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Overly Loud Gamer Gets a Visit From the SWAT Team

| 16 Jul 2009 13:44
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A man from Bound Brook, New Jersey, has been arrested and taken to hospital for psychological evaluation after his "screaming" while gaming attracted the attention of a pedestrian, the police and ultimately the SWAT team.

The incident began Tuesday afternoon when a woman called police to report screams emanating from a house she had walked past. Police responded and asked the man who answered the door, who cannot be identified due to the ongoing investigation, if anything was wrong; he responded that he was yelling because he was playing videogames.

At this point, things get a bit hazy. The man became "irrational," according to a report by mycentraljersey.com, although why or in what fashion is unknown. More police showed up and the man became "increasingly irate," refusing the let the officers into his house, threatening them and eventually "slamming the door" on them.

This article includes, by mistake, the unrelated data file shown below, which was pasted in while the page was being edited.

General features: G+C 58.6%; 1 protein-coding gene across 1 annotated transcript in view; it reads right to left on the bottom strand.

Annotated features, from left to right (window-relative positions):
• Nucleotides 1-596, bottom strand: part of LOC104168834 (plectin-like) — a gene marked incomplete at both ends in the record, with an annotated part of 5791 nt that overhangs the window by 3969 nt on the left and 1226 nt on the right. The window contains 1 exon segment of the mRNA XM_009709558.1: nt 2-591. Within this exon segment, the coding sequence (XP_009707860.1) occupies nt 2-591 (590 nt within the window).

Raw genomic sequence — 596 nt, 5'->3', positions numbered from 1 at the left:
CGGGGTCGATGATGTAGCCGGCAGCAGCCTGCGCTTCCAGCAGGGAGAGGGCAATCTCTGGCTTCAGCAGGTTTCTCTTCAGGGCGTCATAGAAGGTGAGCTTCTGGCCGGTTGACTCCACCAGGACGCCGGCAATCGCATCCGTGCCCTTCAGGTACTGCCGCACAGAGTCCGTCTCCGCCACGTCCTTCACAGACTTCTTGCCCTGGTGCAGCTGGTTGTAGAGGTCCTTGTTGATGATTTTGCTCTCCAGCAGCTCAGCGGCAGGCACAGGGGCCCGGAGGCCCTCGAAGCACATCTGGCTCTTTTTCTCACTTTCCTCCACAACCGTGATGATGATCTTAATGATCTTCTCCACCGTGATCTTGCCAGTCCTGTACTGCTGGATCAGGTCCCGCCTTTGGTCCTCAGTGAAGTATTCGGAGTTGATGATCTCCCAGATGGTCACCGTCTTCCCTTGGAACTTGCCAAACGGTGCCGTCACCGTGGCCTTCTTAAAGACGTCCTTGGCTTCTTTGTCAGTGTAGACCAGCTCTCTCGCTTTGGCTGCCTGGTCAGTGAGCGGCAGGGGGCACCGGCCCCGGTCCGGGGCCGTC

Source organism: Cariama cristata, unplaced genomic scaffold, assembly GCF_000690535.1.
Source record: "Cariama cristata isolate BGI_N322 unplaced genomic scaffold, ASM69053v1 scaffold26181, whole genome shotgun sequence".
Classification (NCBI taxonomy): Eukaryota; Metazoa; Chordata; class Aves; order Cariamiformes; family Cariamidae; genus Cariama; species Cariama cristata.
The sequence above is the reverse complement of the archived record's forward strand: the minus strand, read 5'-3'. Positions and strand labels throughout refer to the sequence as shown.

The situation escalated further. The SWAT team was called in while police maintained contact with the man through open windows. And then, about an hour after it all started, he left the house "without incident," at which time he was arrested, charged with disorderly conduct and taken away for his psych evaluation.

Details are scarce and it's impossible to tell if this guy was a legitimate nut-job or just one of the hardcore who got caught up on a hot round of TF2 and wasn't interested in answering stupid questions from overly-aggressive police. But looking at it purely from the perspective of a gamer I have to think that there's a good chance the police got it wrong. Anyone who's played games online knows what it's like: I've been hurling obscenities at inanimate objects since at least the early 90s and my sister - my respectable, mother-of-three businesswoman sister - yells things that would make a longshoreman blush when she plays Call of Duty 4.

Whatever the case, the lesson seems clear: Hootin' and hollerin' from the bleachers is one thing but if you want to do it in the privacy of your own home, you'd better be ready to answer some questions - politely.

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